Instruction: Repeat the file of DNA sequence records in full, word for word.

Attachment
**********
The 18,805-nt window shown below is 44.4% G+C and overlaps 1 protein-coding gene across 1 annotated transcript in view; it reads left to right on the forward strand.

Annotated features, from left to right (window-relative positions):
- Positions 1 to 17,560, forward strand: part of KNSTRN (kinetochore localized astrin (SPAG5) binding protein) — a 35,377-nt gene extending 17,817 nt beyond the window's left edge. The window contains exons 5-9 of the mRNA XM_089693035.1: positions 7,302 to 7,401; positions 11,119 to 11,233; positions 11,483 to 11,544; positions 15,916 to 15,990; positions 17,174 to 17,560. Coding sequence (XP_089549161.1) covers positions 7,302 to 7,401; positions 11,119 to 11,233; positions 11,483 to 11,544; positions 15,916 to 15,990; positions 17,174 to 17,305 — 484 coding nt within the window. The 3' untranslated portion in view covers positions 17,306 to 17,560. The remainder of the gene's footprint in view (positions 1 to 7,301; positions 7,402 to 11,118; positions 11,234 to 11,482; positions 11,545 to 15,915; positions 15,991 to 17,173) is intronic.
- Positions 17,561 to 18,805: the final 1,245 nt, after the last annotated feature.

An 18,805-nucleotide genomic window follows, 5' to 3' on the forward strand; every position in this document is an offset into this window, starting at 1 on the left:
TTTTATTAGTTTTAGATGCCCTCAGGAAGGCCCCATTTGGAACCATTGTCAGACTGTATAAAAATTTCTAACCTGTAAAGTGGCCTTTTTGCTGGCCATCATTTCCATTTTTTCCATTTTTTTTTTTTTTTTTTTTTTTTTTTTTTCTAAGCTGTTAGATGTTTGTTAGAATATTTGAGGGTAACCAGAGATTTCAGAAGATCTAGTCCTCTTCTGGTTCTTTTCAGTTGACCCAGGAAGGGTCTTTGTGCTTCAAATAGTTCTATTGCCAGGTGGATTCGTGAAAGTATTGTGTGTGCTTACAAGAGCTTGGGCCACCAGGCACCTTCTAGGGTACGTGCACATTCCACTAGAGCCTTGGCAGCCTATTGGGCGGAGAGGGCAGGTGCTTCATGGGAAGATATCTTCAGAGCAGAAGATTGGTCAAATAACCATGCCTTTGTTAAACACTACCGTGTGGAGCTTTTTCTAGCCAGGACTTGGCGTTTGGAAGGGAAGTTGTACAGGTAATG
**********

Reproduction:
The 18,805-nt window shown below is 44.4% G+C and overlaps 1 protein-coding gene across 1 annotated transcript in view; it reads left to right on the forward strand.

Annotated features, from left to right (window-relative positions):
- Positions 1 to 17,560, forward strand: part of KNSTRN (kinetochore localized astrin (SPAG5) binding protein) — a 35,377-nt gene extending 17,817 nt beyond the window's left edge. The window contains exons 5-9 of the mRNA XM_089693035.1: positions 7,302 to 7,401; positions 11,119 to 11,233; positions 11,483 to 11,544; positions 15,916 to 15,990; positions 17,174 to 17,560. Coding sequence (XP_089549161.1) covers positions 7,302 to 7,401; positions 11,119 to 11,233; positions 11,483 to 11,544; positions 15,916 to 15,990; positions 17,174 to 17,305 — 484 coding nt within the window. The 3' untranslated portion in view covers positions 17,306 to 17,560. The remainder of the gene's footprint in view (positions 1 to 7,301; positions 7,402 to 11,118; positions 11,234 to 11,482; positions 11,545 to 15,915; positions 15,991 to 17,173) is intronic.
- Positions 17,561 to 18,805: the final 1,245 nt, after the last annotated feature.

An 18,805-nucleotide genomic window follows, 5' to 3' on the forward strand; every position in this document is an offset into this window, starting at 1 on the left:
TTTTATTAGTTTTAGATGCCCTCAGGAAGGCCCCATTTGGAACCATTGTCAGACTGTATAAAAATTTCTAACCTGTAAAGTGGCCTTTTTGCTGGCCATCATTTCCATTTTTTCCATTTTTTTTTTTTTTTTTTTTTTTTTTTTTTCTAAGCTGTTAGATGTTTGTTAGAATATTTGAGGGTAACCAGAGATTTCAGAAGATCTAGTCCTCTTCTGGTTCTTTTCAGTTGACCCAGGAAGGGTCTTTGTGCTTCAAATAGTTCTATTGCCAGGTGGATTCGTGAAAGTATTGTGTGTGCTTACAAGAGCTTGGGCCACCAGGCACCTTCTAGGGTACGTGCACATTCCACTAGAGCCTTGGCAGCCTATTGGGCGGAGAGGGCAGGTGCTTCATGGGAAGATATCTTCAGAGCAGAAGATTGGTCAAATAACCATGCCTTTGTTAAACACTACCGTGTGGAGCTTTTTCTAGCCAGGACTTGGCGTTTGGAAGGGAAGTTGTACAGGTAATG